Is there an example of using L'Hospital's Rule on a product where it doesn't work?

I was reading that, when trying to solve something like:

$$\lim_{x\to\infty} f(x)g(x)$$

I can rewrite is as:

$$\lim_{x\to\infty} \frac{f(x)}{\frac{1}{g(x)}}$$

and use L'Hospital's Rule to solve. And, if this doesn't work, I can try using the other function as the denominator:

$$\lim_{x\to\infty} \frac{g(x)}{\frac{1}{f(x)}}$$

So I wondered: are there well-known quotients of functions that don't work in either case and, if so, how do I then solve them?

An example that doesn't submit to this process is:

$$\lim_{x\to\infty} x.x$$

But obviously L'Hospital's Rule would not be necessary in this case.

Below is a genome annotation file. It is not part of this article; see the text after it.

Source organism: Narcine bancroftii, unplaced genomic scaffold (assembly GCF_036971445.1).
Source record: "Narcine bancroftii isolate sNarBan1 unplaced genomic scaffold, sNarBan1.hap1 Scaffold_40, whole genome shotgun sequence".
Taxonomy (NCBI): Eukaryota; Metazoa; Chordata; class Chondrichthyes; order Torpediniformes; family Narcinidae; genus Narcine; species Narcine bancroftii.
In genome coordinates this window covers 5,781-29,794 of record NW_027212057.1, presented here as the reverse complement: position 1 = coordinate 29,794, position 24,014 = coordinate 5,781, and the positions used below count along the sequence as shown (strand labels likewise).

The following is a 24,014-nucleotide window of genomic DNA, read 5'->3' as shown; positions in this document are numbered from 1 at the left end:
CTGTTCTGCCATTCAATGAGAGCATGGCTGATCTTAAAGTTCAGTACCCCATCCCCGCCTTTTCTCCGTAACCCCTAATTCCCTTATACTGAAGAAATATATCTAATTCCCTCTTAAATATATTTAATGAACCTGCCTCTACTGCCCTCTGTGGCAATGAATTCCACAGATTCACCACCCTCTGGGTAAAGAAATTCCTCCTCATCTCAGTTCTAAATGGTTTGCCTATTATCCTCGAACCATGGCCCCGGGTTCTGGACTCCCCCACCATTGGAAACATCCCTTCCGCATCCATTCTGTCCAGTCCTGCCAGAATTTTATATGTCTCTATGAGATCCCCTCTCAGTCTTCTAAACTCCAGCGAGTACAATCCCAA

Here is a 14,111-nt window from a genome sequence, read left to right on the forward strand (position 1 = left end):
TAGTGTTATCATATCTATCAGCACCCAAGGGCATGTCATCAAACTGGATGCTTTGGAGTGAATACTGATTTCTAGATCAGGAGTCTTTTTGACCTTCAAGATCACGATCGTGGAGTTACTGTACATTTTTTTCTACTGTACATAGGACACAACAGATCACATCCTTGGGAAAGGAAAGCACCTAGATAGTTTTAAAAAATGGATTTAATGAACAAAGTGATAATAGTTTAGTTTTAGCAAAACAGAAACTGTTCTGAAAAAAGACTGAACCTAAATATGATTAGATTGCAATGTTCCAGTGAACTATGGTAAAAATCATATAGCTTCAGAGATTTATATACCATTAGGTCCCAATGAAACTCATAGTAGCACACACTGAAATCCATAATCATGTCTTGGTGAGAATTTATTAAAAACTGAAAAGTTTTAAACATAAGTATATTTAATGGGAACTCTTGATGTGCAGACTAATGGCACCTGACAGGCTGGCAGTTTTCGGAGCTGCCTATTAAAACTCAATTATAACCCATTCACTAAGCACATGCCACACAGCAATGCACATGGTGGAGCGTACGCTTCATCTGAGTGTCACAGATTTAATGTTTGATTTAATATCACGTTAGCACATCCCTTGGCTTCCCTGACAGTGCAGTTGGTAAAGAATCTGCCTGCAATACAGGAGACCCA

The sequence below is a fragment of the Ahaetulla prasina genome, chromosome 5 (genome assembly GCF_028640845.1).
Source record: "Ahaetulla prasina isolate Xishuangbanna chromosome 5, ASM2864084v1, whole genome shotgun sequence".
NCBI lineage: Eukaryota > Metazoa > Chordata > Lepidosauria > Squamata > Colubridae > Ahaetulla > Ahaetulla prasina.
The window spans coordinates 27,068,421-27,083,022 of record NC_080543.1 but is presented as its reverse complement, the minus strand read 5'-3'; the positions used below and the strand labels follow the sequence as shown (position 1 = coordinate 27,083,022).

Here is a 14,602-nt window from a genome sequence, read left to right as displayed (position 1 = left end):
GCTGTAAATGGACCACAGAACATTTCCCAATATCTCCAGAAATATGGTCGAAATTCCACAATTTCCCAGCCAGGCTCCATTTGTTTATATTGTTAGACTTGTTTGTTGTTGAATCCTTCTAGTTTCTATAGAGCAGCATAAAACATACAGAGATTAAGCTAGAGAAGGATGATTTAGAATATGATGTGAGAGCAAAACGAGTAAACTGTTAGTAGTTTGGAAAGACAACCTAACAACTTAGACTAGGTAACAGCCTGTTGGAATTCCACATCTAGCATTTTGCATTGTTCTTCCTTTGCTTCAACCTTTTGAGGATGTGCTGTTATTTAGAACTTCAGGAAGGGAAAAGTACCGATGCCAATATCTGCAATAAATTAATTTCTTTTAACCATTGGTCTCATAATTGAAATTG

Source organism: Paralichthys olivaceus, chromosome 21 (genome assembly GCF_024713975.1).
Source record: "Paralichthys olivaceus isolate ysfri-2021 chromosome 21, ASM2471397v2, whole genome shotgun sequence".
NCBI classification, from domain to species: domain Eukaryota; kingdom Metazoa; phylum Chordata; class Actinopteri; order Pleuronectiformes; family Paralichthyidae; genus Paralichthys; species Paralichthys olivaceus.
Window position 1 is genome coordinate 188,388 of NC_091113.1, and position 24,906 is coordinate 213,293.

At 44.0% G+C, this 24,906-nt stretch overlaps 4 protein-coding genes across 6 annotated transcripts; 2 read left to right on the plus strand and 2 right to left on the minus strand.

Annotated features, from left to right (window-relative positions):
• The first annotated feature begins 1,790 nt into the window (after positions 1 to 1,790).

• Something like $\sqrt{1+x^2}/x$? – David Mitra Aug 22 '12 at 22:47
• Maybe this thread is of interest to you. – t.b. Aug 22 '12 at 22:48
• @AsafKaragila Fixed! :) – Korgan Rivera Aug 22 '12 at 22:56
• @DavidMitra Ha! That example is perfect. – Korgan Rivera Aug 22 '12 at 23:01
• @t.b. Thanks, that's exactly the sort of thing I wanted to see. – Korgan Rivera Aug 22 '12 at 23:04

Functions that have general tendencies to have L'Hopital's not solve anything such as the $e$ function. For example, $$f(x) = \frac{e^{x} - e^{-x}}{e^{-x}+e^{x}}$$ If you were to apply L'Hopital's you would go in a circle of deriving it again and again. Although this problem could be solved with algebra, it still does suit your question.
Usually, $f(x)g(x)$ needs to be converted to a fraction when it is of the indeterminate form: $0\cdot\infty$. Examples:
1) $\lim \limits_{x\to\infty} x\cdot\sin{\frac{1}{x}}=...=1.$
2) $\lim \limits_{x\to\infty} x^2\cdot\sin{\frac{1}{x}}=...=\infty.$
3) $\lim \limits_{x\to\infty} x\cdot\sin{\frac{1}{x^2}}=...=0.$
4) $\lim \limits_{x\to 0} x\cdot\sin{\frac{1}{x}}=...=0.$ (Note: it is not indeterminate, so there is no need to convert to a fraction).